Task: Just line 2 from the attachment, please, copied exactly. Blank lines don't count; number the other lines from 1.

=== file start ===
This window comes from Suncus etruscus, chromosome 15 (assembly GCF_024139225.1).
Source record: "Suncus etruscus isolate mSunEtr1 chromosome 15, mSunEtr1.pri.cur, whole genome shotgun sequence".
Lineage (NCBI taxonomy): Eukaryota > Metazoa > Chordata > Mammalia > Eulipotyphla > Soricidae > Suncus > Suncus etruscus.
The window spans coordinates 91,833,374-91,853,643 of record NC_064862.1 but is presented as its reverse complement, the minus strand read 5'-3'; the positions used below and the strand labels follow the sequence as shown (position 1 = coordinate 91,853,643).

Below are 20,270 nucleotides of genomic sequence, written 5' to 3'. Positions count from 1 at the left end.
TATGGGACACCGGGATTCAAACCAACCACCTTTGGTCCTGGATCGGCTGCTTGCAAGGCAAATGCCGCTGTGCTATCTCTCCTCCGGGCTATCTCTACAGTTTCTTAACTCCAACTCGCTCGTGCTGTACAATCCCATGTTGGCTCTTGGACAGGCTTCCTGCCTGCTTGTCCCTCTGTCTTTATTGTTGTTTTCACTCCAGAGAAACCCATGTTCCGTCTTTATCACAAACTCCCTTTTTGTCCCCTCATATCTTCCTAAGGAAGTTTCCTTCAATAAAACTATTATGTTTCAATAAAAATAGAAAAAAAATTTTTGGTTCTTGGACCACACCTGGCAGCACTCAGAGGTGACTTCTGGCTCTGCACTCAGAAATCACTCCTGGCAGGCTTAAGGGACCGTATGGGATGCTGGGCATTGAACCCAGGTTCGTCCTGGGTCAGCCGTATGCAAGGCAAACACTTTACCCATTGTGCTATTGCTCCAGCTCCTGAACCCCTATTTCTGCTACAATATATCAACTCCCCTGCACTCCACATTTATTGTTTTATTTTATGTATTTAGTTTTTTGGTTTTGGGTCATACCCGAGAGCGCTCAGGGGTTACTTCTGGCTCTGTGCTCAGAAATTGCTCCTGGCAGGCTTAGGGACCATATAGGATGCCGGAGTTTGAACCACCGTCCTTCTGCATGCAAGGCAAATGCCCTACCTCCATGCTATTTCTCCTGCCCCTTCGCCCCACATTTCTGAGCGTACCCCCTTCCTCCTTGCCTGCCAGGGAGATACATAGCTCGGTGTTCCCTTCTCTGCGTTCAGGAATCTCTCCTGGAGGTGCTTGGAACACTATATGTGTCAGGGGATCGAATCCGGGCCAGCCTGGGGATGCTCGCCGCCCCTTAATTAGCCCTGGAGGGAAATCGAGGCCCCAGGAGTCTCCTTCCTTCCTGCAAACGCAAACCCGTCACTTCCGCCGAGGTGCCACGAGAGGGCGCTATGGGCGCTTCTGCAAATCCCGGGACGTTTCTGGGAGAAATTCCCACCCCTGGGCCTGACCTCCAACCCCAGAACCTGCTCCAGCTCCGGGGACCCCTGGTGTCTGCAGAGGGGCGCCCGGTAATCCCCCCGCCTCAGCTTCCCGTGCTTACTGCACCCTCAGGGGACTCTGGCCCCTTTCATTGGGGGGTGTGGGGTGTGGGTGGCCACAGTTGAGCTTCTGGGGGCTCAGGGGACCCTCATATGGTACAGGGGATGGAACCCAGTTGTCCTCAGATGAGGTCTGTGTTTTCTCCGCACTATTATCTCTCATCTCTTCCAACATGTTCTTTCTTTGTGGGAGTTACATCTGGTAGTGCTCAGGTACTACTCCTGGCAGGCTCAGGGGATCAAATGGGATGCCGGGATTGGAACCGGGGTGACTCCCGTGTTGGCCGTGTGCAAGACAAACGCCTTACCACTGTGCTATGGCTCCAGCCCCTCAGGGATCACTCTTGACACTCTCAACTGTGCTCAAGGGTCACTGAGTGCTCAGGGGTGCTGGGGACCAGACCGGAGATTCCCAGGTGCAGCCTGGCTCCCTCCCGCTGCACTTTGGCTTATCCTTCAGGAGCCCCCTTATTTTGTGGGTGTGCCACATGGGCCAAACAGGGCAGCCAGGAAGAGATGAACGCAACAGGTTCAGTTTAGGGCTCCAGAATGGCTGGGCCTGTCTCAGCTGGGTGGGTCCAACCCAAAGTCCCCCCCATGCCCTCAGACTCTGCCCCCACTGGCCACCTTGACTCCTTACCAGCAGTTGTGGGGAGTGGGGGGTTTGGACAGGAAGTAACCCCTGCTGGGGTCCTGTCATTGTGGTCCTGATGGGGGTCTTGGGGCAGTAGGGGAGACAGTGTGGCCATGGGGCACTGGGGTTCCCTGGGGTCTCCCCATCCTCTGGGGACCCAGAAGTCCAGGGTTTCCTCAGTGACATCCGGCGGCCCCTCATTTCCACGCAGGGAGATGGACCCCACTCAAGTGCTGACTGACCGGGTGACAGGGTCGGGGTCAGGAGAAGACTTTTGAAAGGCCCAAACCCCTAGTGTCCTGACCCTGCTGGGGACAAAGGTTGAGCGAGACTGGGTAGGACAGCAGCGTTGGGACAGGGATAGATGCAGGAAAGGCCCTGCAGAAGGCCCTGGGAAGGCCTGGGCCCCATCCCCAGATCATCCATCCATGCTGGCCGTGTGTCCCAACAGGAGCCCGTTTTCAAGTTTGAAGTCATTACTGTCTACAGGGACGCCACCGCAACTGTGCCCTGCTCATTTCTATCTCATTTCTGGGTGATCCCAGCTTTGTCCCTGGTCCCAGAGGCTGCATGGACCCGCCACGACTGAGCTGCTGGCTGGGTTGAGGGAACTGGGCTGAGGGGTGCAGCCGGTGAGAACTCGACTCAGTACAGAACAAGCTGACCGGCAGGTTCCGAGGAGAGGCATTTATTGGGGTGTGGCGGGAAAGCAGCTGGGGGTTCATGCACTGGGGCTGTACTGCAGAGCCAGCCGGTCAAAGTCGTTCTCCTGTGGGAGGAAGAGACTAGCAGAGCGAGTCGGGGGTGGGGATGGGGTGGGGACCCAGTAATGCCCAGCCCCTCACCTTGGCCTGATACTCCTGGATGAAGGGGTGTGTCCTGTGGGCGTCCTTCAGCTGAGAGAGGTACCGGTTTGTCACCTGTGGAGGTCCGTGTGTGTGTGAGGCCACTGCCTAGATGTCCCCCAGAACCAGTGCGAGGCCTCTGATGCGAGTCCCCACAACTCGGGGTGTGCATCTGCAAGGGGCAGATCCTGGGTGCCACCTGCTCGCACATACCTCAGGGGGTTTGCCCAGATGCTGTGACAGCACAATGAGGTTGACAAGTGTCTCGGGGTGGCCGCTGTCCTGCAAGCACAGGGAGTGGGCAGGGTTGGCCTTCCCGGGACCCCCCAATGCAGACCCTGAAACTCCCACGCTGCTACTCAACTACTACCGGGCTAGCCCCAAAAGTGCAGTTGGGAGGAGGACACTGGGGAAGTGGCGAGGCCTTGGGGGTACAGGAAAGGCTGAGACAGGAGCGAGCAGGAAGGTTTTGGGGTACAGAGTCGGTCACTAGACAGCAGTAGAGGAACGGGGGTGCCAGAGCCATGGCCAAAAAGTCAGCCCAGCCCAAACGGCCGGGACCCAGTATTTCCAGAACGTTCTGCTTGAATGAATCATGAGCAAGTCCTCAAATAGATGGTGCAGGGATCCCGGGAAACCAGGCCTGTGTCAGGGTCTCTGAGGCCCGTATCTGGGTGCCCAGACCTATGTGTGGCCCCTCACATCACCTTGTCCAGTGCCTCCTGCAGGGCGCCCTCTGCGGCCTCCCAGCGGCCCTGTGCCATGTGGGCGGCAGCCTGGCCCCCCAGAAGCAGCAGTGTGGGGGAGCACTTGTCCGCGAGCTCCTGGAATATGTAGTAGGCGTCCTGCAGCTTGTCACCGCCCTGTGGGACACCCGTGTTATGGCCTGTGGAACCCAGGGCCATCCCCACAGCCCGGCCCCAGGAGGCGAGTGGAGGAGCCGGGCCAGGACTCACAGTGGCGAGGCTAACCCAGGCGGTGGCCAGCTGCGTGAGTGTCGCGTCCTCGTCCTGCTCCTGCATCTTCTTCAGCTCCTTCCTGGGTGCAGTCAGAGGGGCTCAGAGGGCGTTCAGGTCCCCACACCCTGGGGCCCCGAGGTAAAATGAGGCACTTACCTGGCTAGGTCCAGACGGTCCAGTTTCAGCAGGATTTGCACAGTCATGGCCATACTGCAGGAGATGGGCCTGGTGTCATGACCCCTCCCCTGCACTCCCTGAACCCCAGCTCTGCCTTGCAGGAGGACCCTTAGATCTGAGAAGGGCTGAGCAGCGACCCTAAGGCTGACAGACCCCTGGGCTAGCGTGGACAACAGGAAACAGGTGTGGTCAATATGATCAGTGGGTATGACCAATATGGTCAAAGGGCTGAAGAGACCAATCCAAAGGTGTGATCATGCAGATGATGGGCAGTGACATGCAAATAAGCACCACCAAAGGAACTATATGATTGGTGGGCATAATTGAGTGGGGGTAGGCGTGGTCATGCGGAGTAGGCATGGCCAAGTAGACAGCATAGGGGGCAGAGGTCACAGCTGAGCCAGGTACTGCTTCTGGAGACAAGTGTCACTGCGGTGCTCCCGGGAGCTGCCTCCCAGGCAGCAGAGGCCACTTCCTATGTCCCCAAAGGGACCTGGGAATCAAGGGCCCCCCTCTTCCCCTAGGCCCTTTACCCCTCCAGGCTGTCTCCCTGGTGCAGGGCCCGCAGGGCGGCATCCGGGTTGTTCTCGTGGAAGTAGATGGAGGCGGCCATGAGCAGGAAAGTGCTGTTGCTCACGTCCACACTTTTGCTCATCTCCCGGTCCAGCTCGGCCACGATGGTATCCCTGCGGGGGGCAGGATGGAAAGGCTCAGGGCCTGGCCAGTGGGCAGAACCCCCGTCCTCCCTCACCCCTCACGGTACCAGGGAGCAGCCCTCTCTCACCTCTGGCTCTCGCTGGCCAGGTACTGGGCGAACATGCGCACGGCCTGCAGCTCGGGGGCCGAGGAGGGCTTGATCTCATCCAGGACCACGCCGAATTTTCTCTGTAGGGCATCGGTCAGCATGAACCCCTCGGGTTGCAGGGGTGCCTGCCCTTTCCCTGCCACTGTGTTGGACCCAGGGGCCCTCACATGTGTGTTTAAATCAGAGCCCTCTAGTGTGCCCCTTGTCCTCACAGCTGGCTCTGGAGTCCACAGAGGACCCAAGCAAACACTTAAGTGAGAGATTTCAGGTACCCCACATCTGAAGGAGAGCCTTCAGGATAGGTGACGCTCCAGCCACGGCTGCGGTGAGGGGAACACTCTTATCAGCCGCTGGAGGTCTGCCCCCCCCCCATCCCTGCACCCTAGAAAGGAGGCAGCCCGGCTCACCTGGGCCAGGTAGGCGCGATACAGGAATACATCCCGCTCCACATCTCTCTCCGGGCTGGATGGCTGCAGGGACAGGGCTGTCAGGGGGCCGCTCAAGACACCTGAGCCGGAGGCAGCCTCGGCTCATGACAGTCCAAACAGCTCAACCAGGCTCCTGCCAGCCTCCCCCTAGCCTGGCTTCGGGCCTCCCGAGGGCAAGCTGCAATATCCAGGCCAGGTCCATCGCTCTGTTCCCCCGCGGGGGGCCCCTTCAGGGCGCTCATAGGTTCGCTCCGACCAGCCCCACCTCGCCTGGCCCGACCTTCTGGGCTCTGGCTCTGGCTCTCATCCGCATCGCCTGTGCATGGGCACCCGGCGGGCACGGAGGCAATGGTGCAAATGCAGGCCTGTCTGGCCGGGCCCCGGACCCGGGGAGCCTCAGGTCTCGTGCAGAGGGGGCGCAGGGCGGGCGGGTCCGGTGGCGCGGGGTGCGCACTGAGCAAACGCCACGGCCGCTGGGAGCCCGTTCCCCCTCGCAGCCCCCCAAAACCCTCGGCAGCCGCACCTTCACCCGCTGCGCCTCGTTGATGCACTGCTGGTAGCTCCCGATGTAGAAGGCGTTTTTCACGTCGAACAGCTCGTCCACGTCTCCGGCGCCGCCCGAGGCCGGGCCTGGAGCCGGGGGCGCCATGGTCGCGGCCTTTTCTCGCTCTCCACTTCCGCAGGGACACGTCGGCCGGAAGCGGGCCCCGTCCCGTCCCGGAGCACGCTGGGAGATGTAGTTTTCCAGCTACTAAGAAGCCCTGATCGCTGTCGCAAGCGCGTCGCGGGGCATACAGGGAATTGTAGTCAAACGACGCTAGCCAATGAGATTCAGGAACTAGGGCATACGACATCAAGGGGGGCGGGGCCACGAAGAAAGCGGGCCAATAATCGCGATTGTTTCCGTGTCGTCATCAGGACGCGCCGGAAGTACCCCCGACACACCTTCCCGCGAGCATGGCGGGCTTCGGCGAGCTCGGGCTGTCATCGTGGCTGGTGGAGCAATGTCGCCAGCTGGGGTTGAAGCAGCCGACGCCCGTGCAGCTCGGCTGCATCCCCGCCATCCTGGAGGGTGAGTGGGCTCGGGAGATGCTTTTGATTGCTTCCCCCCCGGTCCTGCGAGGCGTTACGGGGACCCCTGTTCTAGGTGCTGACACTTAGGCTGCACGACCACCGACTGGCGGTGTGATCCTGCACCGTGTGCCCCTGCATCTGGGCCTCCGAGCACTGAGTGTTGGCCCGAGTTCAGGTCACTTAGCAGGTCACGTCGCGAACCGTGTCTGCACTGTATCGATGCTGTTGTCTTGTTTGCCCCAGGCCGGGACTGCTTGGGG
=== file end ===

Source record: "Suncus etruscus isolate mSunEtr1 chromosome 15, mSunEtr1.pri.cur, whole genome shotgun sequence".